Wednesday, April 1, 2015

Wordless Wednesday-Skeptical Small Pet

Rhode Island Red



Tuesday, March 31, 2015

March 2015 Expenses

It's the end of the month., and I have calculated my expenses for the previous month. Some months the numbers are low, others are a bit much.  Previous posts about expenses can give one an idea about how much it costs to care for three large dogs in the Midwest.

I do these posts for a few reasons.  I have seen a few other bloggers do them, and it is a good way for me to keep track and be accountable for dog related expenses.  Also, it is a fairly accurate example of the costs associated with caring for three large dogs.  Some argue that raw is expensive, but in my opinion and experience, it is no more expensive than feeding a good quality kibble.


March 2015 Expenses

Food-$127.38
Health-$18.00
Treats/Toys-$40.00

Total-$185.38

After last month, I am very pleased with this total.  We came in way under budget on food.  I ordered some beef heart, chunks, and green tripe from a supplier.  I purchased some chicken leg quarters at the grocery store, and a small bag of dehydrated I and Love and You raw at the grocery store.  Health expenses was the cost of Bruce's prescription, and of course the treat/toys' total goes to the PetBox.  I still haven't cancelled it, as apparently I have short term memory problems... 

Monday, March 30, 2015

The Rest of the Story

Last week, I posted this photo of Faolan for Wordless Wednesday.


Here's the story behind it.

He was leashed, I just (poorly) edited it out. 

The tree grows sideways, over the creek.


He jumped up there of his own will, and walked out onto it with my encouragement.

It was about a 10 foot drop down.


Getting back down proved a bit trickier for him.


I would never put my dogs in danger.  I am confident in his abilities, and I feel this both boosted his confidence, and was a way of him expressing his trust in me.  He is fun, and both fearful and fearless.

Sunday, March 29, 2015

Black & White Sunday


This is Cassie, a sweet, deaf, one year old Siberian Husky.  I drove a transport leg for MUSH-MisUnderstood Siberian Husky Rescue yesterday, and snapped this photo of her just prior to passing her off for the next leg of her journey.  Happy Tails, sweet girl, and best wishes with your new life!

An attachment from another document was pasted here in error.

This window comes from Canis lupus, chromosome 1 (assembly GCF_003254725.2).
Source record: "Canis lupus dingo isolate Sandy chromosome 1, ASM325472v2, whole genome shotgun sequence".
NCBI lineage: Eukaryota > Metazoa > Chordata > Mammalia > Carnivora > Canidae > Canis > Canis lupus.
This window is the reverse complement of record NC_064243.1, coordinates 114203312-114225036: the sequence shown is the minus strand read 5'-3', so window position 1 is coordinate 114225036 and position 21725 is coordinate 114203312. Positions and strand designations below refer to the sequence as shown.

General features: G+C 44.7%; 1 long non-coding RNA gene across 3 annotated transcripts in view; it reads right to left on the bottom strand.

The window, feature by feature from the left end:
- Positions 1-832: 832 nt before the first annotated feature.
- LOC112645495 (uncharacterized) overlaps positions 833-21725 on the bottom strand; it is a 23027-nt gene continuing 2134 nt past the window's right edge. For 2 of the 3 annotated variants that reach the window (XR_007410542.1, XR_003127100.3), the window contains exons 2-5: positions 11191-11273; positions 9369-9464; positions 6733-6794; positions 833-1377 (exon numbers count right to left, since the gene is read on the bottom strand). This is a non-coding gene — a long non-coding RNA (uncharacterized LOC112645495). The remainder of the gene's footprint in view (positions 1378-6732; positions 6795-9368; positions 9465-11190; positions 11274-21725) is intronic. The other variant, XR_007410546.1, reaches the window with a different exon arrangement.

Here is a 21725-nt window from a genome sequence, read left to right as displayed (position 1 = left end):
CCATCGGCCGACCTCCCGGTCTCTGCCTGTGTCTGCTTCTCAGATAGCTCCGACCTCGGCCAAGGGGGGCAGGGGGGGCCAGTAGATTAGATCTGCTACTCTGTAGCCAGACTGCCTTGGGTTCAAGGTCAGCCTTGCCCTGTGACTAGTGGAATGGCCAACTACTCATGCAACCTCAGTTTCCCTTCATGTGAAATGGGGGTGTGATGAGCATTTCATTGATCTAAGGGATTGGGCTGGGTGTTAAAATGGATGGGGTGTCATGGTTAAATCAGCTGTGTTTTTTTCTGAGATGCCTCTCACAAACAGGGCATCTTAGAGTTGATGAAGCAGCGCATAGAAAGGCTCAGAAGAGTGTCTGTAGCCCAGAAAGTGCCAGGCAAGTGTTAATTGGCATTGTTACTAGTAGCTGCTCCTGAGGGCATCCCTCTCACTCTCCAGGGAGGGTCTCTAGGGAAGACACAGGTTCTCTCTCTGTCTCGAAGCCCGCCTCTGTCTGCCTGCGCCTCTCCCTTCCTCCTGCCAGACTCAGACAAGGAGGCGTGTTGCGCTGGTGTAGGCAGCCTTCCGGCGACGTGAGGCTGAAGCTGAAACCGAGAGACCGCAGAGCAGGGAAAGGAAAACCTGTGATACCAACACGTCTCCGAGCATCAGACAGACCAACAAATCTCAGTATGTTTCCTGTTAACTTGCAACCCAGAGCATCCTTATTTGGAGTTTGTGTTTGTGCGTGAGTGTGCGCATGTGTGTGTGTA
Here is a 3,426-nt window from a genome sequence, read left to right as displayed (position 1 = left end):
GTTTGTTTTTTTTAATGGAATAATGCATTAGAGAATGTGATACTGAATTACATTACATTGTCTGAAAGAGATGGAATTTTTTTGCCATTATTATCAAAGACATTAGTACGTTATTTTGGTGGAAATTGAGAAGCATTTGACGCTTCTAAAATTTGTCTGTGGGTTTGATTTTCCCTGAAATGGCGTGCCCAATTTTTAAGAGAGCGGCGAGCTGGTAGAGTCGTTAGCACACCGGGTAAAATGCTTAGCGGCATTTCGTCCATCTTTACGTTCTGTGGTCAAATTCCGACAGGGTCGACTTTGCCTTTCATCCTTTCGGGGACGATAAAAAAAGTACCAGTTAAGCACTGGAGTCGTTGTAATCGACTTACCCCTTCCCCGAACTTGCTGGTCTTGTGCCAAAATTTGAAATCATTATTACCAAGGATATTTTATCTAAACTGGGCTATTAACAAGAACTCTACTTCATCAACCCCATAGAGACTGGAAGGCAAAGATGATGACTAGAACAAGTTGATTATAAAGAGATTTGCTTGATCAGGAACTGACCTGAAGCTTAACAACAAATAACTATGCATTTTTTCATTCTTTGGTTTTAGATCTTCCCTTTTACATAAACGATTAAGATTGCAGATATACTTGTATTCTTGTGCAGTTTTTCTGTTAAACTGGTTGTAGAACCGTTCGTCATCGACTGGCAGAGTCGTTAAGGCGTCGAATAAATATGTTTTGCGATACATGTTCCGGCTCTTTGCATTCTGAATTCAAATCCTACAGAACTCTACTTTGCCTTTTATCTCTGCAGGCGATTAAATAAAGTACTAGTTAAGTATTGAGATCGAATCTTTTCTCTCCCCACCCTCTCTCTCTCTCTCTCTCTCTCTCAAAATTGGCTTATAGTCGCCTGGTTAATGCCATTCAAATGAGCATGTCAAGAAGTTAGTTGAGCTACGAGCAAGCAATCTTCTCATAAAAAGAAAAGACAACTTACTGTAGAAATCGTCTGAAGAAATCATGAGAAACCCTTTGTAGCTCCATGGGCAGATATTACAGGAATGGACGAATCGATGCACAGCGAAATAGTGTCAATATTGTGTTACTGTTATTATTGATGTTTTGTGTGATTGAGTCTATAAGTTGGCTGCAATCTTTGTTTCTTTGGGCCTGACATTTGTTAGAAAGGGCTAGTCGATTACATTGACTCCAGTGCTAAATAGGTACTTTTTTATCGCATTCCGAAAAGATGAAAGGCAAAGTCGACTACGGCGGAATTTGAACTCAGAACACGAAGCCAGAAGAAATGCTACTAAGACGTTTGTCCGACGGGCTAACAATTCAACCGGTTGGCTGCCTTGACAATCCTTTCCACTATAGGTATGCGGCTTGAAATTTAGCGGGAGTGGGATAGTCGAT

Thursday, March 26, 2015

7 Ways to Save Money on Prescription Medications for Pets



All three of my dogs have taken prescription medication at some point, and big boy Bruce will be on his medication for the rest of his life.  As with humans, prescription medications for dogs can be hard on the wallet.  However, there are ways to save some money on prescription medications for dogs.

Ask for a written prescription
I cannot stress this one enough.  Oftentimes, medications prescribed by veterinarians for dogs are human medications that are available at commercial pharmacies, particularly antibiotics.  Cephalexin  (Keflex) is a frequently prescribed antibiotic for dogs.  Both Neeko and Faolan have taken it for urinary tract infections.  Both times I purchased the antibiotics from the vet.  Both times I paid nearly $40 for a 7-10 course of antibiotics.  Guess what?  It is available at many commercial pharmacies for $4.00.  That is a 90% savings.

Dogs with hypothyroidism are prescribed soloxine, which is levothyroxine for dogs.  The levothyroxine for humans is the exact same medication, and widely available for $4.00 a month. Dogs are prescribed human steroids, such as prednisone. Dogs with congestive heart failure are sometimes prescribed furosemide (Lasix) and enalapril (Vasotech), which are both human medications...

Some dogs with behavioral issues are prescribed fluoxetine.  It's Prozac.  And the generic is cheap at human pharmacies.

If your dog is prescribed a human medication, depending on where you live you are not necessarily obligated to purchase it directly from the vet. 

Call around
So you've been given a written prescription for your dogs medication.  Don't just drop it off at the first pharmacy you see on your way home.  Call different pharmacies in your area, and ask what the cost of the medication is, without insurance.  You will need to know the medication name, dose, frequency (how many pills, and how many times per day) and amount of pills to be dispensed.